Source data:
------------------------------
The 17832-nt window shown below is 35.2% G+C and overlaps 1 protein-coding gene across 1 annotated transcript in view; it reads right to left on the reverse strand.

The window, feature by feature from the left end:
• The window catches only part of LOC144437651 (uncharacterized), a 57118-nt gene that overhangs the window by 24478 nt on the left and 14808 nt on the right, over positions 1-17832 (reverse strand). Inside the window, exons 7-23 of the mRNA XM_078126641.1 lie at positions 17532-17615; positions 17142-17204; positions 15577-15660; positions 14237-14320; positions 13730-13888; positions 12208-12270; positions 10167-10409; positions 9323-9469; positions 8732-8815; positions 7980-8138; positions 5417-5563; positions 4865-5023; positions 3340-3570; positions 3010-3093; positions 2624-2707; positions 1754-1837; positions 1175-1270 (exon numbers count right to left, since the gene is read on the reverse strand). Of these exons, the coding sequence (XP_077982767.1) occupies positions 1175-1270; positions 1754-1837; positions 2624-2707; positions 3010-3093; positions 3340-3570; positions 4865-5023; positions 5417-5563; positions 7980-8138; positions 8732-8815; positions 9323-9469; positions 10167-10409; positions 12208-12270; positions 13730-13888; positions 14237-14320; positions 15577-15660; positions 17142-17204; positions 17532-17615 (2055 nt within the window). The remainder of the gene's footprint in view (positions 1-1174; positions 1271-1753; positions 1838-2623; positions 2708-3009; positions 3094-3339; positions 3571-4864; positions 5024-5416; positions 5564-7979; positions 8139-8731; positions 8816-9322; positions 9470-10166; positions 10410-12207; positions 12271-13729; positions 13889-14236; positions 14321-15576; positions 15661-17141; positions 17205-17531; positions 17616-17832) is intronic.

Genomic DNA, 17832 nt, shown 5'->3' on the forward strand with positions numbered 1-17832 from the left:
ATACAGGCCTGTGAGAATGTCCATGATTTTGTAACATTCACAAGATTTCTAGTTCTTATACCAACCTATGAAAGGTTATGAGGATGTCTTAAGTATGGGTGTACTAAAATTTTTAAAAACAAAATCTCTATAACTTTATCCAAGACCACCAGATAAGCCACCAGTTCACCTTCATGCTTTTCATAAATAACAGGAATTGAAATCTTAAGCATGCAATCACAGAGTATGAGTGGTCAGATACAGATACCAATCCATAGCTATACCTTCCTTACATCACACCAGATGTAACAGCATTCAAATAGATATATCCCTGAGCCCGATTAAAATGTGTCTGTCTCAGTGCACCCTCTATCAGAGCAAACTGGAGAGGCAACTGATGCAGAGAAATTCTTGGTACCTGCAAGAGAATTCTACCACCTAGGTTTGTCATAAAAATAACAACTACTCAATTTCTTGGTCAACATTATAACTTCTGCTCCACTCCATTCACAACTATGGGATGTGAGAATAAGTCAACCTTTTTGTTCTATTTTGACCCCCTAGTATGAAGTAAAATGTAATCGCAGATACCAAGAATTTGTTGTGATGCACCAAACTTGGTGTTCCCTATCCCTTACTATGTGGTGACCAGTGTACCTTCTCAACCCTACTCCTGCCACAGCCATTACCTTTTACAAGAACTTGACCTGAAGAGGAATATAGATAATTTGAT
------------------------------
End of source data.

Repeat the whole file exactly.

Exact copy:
The 17832-nt window shown below is 35.2% G+C and overlaps 1 protein-coding gene across 1 annotated transcript in view; it reads right to left on the reverse strand.

The window, feature by feature from the left end:
• The window catches only part of LOC144437651 (uncharacterized), a 57118-nt gene that overhangs the window by 24478 nt on the left and 14808 nt on the right, over positions 1-17832 (reverse strand). Inside the window, exons 7-23 of the mRNA XM_078126641.1 lie at positions 17532-17615; positions 17142-17204; positions 15577-15660; positions 14237-14320; positions 13730-13888; positions 12208-12270; positions 10167-10409; positions 9323-9469; positions 8732-8815; positions 7980-8138; positions 5417-5563; positions 4865-5023; positions 3340-3570; positions 3010-3093; positions 2624-2707; positions 1754-1837; positions 1175-1270 (exon numbers count right to left, since the gene is read on the reverse strand). Of these exons, the coding sequence (XP_077982767.1) occupies positions 1175-1270; positions 1754-1837; positions 2624-2707; positions 3010-3093; positions 3340-3570; positions 4865-5023; positions 5417-5563; positions 7980-8138; positions 8732-8815; positions 9323-9469; positions 10167-10409; positions 12208-12270; positions 13730-13888; positions 14237-14320; positions 15577-15660; positions 17142-17204; positions 17532-17615 (2055 nt within the window). The remainder of the gene's footprint in view (positions 1-1174; positions 1271-1753; positions 1838-2623; positions 2708-3009; positions 3094-3339; positions 3571-4864; positions 5024-5416; positions 5564-7979; positions 8139-8731; positions 8816-9322; positions 9470-10166; positions 10410-12207; positions 12271-13729; positions 13889-14236; positions 14321-15576; positions 15661-17141; positions 17205-17531; positions 17616-17832) is intronic.

Genomic DNA, 17832 nt, shown 5'->3' on the forward strand with positions numbered 1-17832 from the left:
ATACAGGCCTGTGAGAATGTCCATGATTTTGTAACATTCACAAGATTTCTAGTTCTTATACCAACCTATGAAAGGTTATGAGGATGTCTTAAGTATGGGTGTACTAAAATTTTTAAAAACAAAATCTCTATAACTTTATCCAAGACCACCAGATAAGCCACCAGTTCACCTTCATGCTTTTCATAAATAACAGGAATTGAAATCTTAAGCATGCAATCACAGAGTATGAGTGGTCAGATACAGATACCAATCCATAGCTATACCTTCCTTACATCACACCAGATGTAACAGCATTCAAATAGATATATCCCTGAGCCCGATTAAAATGTGTCTGTCTCAGTGCACCCTCTATCAGAGCAAACTGGAGAGGCAACTGATGCAGAGAAATTCTTGGTACCTGCAAGAGAATTCTACCACCTAGGTTTGTCATAAAAATAACAACTACTCAATTTCTTGGTCAACATTATAACTTCTGCTCCACTCCATTCACAACTATGGGATGTGAGAATAAGTCAACCTTTTTGTTCTATTTTGACCCCCTAGTATGAAGTAAAATGTAATCGCAGATACCAAGAATTTGTTGTGATGCACCAAACTTGGTGTTCCCTATCCCTTACTATGTGGTGACCAGTGTACCTTCTCAACCCTACTCCTGCCACAGCCATTACCTTTTACAAGAACTTGACCTGAAGAGGAATATAGATAATTTGAT